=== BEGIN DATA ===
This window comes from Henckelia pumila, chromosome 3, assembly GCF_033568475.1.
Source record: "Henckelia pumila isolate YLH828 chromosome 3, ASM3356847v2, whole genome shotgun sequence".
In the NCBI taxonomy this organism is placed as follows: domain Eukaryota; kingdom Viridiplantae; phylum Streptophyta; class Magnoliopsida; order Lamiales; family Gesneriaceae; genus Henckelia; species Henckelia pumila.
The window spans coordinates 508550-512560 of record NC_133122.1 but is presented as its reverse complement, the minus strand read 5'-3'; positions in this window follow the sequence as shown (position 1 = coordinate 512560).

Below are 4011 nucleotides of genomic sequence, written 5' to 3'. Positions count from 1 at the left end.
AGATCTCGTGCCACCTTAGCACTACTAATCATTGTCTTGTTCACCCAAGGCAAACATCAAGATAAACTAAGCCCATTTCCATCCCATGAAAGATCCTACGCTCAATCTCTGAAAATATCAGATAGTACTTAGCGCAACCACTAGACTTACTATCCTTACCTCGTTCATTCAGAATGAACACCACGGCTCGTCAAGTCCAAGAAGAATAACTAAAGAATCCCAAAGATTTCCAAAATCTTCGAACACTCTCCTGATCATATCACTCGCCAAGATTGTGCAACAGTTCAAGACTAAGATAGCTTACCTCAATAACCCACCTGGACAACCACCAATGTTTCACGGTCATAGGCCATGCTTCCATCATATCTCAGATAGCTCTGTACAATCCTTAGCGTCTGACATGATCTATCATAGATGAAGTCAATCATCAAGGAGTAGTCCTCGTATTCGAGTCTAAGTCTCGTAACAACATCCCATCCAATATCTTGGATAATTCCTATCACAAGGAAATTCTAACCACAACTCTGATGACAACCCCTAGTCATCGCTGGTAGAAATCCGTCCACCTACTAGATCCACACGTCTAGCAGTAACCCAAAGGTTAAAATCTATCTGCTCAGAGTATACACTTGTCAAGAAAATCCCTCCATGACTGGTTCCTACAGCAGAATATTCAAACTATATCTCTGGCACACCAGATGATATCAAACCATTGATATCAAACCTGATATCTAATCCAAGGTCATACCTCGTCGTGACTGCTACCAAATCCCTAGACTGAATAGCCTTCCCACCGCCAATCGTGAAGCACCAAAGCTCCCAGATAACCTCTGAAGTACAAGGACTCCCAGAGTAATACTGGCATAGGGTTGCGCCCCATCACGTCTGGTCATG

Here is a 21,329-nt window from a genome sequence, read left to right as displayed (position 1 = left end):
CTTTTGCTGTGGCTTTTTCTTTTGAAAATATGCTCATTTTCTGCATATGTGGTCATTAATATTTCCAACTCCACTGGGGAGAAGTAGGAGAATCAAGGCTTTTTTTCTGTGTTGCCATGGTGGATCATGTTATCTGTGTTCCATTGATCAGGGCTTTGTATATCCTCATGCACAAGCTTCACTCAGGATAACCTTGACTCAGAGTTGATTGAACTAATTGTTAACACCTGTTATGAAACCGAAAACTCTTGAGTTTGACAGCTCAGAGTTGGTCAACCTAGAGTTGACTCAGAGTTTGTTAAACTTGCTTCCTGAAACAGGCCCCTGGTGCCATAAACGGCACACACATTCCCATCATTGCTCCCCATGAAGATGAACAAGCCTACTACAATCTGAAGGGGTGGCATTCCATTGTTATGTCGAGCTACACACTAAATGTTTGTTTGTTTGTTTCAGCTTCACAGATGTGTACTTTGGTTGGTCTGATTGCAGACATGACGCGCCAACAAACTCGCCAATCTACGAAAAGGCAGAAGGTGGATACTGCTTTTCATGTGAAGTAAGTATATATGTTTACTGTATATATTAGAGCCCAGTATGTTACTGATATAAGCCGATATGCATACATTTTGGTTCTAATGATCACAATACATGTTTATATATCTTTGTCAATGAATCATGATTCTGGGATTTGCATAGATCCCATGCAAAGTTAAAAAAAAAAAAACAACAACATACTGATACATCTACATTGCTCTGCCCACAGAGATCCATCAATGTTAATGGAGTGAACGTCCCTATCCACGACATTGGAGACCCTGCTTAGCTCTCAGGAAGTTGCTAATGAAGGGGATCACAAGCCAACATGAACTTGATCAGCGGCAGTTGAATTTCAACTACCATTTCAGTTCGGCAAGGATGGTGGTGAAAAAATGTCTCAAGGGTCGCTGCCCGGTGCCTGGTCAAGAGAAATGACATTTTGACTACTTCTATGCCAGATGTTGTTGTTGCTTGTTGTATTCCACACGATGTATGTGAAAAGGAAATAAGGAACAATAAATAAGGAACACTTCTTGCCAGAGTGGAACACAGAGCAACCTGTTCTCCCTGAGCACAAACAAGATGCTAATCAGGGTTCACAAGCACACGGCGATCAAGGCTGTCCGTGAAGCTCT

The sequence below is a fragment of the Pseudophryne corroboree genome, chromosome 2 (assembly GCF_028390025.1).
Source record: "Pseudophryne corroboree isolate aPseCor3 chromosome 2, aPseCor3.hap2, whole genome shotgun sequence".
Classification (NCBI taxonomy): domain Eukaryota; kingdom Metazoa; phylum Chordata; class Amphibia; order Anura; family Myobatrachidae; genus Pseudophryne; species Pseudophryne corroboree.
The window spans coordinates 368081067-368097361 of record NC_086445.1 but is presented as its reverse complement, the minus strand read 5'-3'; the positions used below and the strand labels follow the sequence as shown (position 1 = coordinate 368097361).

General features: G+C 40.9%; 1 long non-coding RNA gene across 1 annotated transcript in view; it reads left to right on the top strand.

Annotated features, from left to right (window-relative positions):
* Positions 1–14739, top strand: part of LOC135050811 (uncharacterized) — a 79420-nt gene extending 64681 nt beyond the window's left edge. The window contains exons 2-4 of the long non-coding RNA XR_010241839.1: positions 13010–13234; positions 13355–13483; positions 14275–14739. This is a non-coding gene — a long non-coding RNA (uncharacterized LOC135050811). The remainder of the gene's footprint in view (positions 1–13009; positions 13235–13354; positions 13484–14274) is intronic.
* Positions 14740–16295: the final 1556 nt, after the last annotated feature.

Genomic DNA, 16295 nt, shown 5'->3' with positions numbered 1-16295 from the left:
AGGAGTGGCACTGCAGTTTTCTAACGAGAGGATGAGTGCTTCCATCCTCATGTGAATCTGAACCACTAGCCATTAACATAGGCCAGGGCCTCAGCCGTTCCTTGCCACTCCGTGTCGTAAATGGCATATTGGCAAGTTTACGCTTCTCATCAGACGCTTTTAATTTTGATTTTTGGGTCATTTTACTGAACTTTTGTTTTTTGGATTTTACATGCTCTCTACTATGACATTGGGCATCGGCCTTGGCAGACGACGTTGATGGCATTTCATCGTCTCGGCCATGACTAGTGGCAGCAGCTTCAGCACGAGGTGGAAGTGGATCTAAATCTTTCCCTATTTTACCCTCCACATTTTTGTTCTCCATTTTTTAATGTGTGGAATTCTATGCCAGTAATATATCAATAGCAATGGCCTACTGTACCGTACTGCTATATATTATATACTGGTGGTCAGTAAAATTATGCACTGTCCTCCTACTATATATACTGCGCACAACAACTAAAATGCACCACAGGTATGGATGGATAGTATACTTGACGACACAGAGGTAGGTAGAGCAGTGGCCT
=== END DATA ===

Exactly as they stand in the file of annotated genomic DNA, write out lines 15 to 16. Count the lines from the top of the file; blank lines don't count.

* Positions 1–14739, top strand: part of LOC135050811 (uncharacterized) — a 79420-nt gene extending 64681 nt beyond the window's left edge. The window contains exons 2-4 of the long non-coding RNA XR_010241839.1: positions 13010–13234; positions 13355–13483; positions 14275–14739. This is a non-coding gene — a long non-coding RNA (uncharacterized LOC135050811). The remainder of the gene's footprint in view (positions 1–13009; positions 13235–13354; positions 13484–14274) is intronic.
* Positions 14740–16295: the final 1556 nt, after the last annotated feature.